So you want to set up a website or blog for yourself. You’re in good company – there are approximately 400 million blogs today! The process of developing a website has changed considerably since the early days, thanks in large part to WordPress. For instance, in 2019 there are plenty of HTML editors and Google sites that will teach you how to build a website from scratch and for free.
Creating your own website might seem like a daunting task, especially if you don’t know much about coding or programming, but with a little research, just about anyone can set up a WordPress site and join the ranks of personal bloggers. We’re kicking things off for you, with this step-by-step guide to building your site.
WordPress.com or WordPress.org?
The first decision you’ll need to make is whether to go with a WordPress.com site, or use WordPress.org. WordPress.com is a hosting site, similar to Medium, Tumblr, or Blogger. You can get an entirely free version, or you can pay for a personal or business account, which gives you more control over the site’s design.
WordPress.org is self-hosted, which means that you will have to acquire your own domain name and web hosting. The software is entirely free, but a user must pay for a domain name and hosting services (don’t worry; they’re not expensive).
The .org version is fairly limited, so it’s best for people who just want a simple platform for expressing their thoughts or sharing content with friends.
If you want to establish a professional website for your portfolio or small business, or if you’d like to generate advertising revenue, WordPress.com is a better choice. It will give you much more control over your site, with thousands of free templates and tens of thousands of free plugins.
Time to Choose a Theme
Once you’re set up with either version of WordPress, you will need to choose a theme. A word to the wise: the sheer number of available themes makes this a tempting rabbit hole to fall down, so if you suffer from decision paralysis, you’ll want to narrow your options right out of the gate.
A good way to do this is by searching for themes that suit your site’s purpose. Do you want to showcase your photography portfolio, set up an e-commerce site, publish poetry, or share recipes? Many themes are designed for particular types of sites, and offer appearance, features, and options suited to that purpose.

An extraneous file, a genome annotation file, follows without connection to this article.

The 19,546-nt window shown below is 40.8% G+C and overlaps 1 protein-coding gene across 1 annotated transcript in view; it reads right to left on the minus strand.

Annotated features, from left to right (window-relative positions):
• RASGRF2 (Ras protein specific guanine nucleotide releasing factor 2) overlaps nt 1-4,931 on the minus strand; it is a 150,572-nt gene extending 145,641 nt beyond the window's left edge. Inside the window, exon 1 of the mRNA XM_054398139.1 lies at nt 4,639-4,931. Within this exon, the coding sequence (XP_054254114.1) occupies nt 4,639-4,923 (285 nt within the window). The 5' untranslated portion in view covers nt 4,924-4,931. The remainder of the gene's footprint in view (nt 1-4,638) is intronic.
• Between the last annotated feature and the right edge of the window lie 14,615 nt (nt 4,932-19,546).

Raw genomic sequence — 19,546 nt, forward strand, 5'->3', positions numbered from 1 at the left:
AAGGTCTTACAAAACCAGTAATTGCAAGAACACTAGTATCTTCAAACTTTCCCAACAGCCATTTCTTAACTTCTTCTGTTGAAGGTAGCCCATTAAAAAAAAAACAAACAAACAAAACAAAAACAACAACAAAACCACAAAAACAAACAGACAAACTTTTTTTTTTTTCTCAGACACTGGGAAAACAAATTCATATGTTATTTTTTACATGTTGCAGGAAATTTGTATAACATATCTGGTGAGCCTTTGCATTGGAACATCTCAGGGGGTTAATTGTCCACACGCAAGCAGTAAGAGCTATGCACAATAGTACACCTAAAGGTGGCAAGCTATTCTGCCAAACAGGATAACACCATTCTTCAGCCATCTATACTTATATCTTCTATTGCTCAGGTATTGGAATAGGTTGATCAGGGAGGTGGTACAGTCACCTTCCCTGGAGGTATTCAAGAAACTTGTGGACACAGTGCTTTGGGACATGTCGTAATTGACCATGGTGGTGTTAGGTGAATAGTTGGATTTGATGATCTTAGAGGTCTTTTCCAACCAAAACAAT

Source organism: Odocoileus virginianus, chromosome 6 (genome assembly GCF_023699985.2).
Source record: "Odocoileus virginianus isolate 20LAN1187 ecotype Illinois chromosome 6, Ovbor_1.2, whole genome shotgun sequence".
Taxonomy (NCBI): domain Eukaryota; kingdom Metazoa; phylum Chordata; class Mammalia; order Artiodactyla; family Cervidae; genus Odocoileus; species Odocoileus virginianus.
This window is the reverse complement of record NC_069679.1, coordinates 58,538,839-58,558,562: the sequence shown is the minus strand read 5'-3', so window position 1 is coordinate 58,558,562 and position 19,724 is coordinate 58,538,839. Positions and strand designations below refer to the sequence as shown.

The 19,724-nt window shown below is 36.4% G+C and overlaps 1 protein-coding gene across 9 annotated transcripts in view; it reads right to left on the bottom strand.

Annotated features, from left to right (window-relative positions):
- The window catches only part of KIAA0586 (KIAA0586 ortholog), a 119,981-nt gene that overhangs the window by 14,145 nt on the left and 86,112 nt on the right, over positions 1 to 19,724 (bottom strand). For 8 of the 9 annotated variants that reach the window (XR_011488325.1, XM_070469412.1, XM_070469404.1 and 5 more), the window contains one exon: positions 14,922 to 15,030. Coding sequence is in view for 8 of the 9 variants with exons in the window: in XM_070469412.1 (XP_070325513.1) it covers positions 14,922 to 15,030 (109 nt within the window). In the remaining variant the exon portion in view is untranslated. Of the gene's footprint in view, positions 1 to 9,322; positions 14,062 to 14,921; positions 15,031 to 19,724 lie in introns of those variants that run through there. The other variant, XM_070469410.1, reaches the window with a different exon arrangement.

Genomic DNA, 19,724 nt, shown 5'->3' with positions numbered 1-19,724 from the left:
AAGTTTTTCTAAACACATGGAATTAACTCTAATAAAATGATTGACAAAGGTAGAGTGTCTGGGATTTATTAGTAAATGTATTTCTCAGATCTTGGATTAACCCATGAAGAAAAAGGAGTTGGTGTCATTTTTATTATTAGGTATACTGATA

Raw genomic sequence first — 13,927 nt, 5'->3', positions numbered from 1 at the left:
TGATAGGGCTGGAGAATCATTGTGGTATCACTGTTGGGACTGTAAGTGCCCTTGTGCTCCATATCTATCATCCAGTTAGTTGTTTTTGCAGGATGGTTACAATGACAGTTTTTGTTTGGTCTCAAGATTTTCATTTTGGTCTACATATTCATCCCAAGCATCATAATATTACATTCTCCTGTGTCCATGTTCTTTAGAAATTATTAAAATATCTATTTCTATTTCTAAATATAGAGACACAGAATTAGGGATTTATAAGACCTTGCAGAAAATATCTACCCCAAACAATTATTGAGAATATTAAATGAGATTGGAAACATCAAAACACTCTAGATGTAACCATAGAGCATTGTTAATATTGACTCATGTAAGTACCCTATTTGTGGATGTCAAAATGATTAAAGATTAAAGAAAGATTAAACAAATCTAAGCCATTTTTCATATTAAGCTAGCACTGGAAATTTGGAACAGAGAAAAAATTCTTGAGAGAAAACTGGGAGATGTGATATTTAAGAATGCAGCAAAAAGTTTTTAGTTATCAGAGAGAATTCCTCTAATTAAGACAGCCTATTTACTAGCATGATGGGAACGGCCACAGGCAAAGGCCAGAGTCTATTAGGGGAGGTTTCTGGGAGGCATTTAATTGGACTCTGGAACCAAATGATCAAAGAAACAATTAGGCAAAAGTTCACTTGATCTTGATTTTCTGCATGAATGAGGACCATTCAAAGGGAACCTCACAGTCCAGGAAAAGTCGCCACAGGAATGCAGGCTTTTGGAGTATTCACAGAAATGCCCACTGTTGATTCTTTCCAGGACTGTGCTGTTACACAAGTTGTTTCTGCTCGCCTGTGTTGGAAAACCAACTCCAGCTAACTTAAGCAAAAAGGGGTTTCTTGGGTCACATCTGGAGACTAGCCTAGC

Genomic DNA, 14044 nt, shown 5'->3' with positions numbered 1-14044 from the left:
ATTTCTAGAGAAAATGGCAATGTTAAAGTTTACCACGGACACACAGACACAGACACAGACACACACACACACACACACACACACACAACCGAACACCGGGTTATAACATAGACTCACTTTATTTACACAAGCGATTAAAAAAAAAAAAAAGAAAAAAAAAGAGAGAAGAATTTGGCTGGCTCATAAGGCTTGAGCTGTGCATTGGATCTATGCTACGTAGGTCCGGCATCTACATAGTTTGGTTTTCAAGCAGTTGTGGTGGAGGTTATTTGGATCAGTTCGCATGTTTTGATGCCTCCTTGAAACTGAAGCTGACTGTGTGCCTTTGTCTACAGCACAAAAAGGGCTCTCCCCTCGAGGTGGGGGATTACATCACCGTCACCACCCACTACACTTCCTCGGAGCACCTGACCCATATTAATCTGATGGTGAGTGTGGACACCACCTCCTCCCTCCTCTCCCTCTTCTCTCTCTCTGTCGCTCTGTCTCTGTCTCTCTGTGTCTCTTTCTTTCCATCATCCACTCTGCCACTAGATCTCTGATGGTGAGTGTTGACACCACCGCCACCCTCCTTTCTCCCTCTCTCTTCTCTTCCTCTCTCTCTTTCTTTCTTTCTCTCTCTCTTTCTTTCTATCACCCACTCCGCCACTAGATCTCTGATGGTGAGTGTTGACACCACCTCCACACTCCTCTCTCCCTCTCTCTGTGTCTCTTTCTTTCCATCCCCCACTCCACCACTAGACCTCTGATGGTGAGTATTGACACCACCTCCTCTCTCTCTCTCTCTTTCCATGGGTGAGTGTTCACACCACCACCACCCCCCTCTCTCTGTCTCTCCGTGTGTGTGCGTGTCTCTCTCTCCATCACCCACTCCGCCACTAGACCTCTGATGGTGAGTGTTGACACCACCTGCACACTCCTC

Next, Consider Adding Plug-Ins
Remember the old Apple iPhone slogan “there’s an app for that”? In the world of WordPress, the expression is “there’s a plug-in for that.” Plug-ins are simply pieces of software that you can tack on to your site when you need a certain service or feature. Adding a contact form, installing security checks, optimizing your site for search engines, editing photos, or using a CAPTCHA are just a few of the tasks tackled by plug-ins.
As with themes, the choices can be overwhelming. Go slowly, select only the necessities at first, and make sure that the plug-ins you do install are top-notch in terms of quality. You can always add or remove plug-ins down the line, once the site has been up and running for a while, and you have a better idea of which features are essential and which you can do without.
Educate Yourself About Errors
It’s a fact of our technologically advanced life: errors happen. One of the best things about using WordPress software is that there are so many users around the world sharing their experience and expertise. That makes it relatively easy to research errors (or, really, any aspect of putting together your website) and troubleshoot what went wrong.
Check out this list of common WordPress errors first. If you don’t find your answer there, a simple Google search ought to give you plenty of results to skim through. The support team at WordPress is another superb resource – no matter what issue you’re having, chances are good that they’ve seen it or something like it.
Essential WordPress Pages
No matter what purpose your website or blog is intended to serve, there are a few static pages that you’ll want to include. The big three are Home, About, and Contact. Let’s take a look at each of them.
“Home” is the place where visitors to your website begin their experience. The default for WordPress sites is a dynamic home page, which simply means that the content there changes to reflect your updates – in this case, the home page shows the 10 most recent posts. However, you can make your home page a static one, so that visitors see the same content every time they arrive.
“About” should inform the visitor about your website and what it offers. In many cases, you will want to include some information about yourself, as well. A professional or business website should list your education, experience, and skills, while a personal blog can provide a more casual bio. Some bloggers tend to think of the “About” page as a throwaway, but don’t underestimate it. Help your readers get to know you, and tell them what to expect as they navigate around your site.
Lastly, “Contact” provides your contact details. But don’t just include your email address and call it a day. There are spambots out there, just crawling the web looking for email addresses, and by posting yours, you’re opening your inbox up to massive amounts of spam. Get a plug-in that provides a contact form that routes to your email, instead.
These initial tasks ought to keep you busy for a while! It’s also a safe bet that you’ll discover plenty of additional topics to explore as you research the first steps and get your website or blog up and running.
Have you built a site using WordPress before? Have we omitted any crucial first steps, or important tips? Leave a comment below and share your experience!